The two skidding heavyweights meet at the Prudential Center on Saturday night in support of two championship bouts: Renan Barão vs. Urijah Faber for the bantamweight belt and Jose Aldo vs. Ricardo Lamas for the featherweight strap.
The New Jersey State Athletic Control Board, which oversees sanctioning for UFC 169, informed MMAWeekly.com of the exemption on Wednesday.
“Frank Mir has been licensed and medically cleared by the New Jersey State Athletic Control Board (NJSACB) for UFC 169,” said NJSACB counsel Nick Lembo. “Typically, the NJSACB does not discuss medical matters or drug testing. However, in this case, Mr. Mir himself announced that he received a TUE for TRT for this event.”
Part of the NJSACB’s reasoning for issuing Mir a TUE was because of prior TUEs that he was issued by the commissions in Nevada and Wisconson.
“Please be advised that we have chosen to honor the TUEs for TRT for Mr. Mir already granted by the states of Nevada and Wisconsin. Those records were provided to this agency,” said Lembo.
The NJSACB didn’t blindly honor those exemptions, however. It set forth specific requirements for Mir leading up to UFC 169 and continuing beyond the event.
“Upon application in New Jersey, Mr. Mir was required to be seen by a board certified endocrinologist at a major medical institution for this particular exemption for this particular fight,” Lembo continued.
“He has been, and will continue to be monitored via blood, hair and urine testing well prior to the event, near the event, pre bout, after the bout, and well after the competition date.”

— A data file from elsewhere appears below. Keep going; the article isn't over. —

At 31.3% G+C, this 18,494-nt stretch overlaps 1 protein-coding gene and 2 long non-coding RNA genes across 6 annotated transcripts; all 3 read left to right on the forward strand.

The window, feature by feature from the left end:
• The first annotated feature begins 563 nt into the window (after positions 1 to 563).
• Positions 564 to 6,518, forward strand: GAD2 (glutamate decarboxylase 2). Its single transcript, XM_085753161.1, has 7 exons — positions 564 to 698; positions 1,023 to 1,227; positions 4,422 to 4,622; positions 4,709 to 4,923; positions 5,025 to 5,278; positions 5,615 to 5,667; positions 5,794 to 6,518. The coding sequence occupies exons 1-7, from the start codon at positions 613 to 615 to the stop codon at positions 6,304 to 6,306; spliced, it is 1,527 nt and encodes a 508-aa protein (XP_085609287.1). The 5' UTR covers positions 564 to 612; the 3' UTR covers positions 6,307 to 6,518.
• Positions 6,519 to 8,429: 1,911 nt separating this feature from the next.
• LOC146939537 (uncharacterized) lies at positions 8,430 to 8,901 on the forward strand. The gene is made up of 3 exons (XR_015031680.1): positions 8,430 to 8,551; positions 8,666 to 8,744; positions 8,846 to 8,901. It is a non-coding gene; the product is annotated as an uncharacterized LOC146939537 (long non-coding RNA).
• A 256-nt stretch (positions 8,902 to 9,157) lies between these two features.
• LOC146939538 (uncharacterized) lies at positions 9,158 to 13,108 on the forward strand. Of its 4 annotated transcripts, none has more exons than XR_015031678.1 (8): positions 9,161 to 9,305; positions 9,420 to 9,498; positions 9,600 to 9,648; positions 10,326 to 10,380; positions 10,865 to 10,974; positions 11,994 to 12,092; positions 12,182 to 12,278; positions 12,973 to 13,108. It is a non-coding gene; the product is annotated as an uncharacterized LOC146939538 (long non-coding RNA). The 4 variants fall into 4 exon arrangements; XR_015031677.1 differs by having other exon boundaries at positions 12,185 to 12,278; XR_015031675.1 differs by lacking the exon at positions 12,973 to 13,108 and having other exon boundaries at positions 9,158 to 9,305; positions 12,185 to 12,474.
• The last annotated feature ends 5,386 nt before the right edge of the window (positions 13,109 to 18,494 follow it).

The issue about whether or not to allow therapeutic use exemptions for TRT in mixed martial arts has been coming to a critical juncture. It has been a hot-button issue for the past couple of years, and the Association of Ringside Physicians recently issued a statement recommending the elimination of TUEs for TRT:
“The incidence of hypogonadism requiring the use of testosterone replacement therapy (TRT) in professional athletes is extraordinarily rare. Accordingly, the use of an anabolic steroid such as testosterone in a professional boxer or mixed martial artist is rarely justified. Steroid use of any type, including unmerited testosterone, significantly increases the safety and health risk to combat sports athletes and their opponents. TRT in a combat sports athlete may also create an unfair advantage contradictory to the integrity of sport. Consequently, the Association of Ringside Physicians supports the general elimination of therapeutic use exemptions (TUE) for testosterone replacement therapy.”
Regardless of the fallout from the discussion about whether or not TRT should be allowed for athletes, Frank Mir will be allowed his TUE for this weekend’s fight with Alistair Overeem.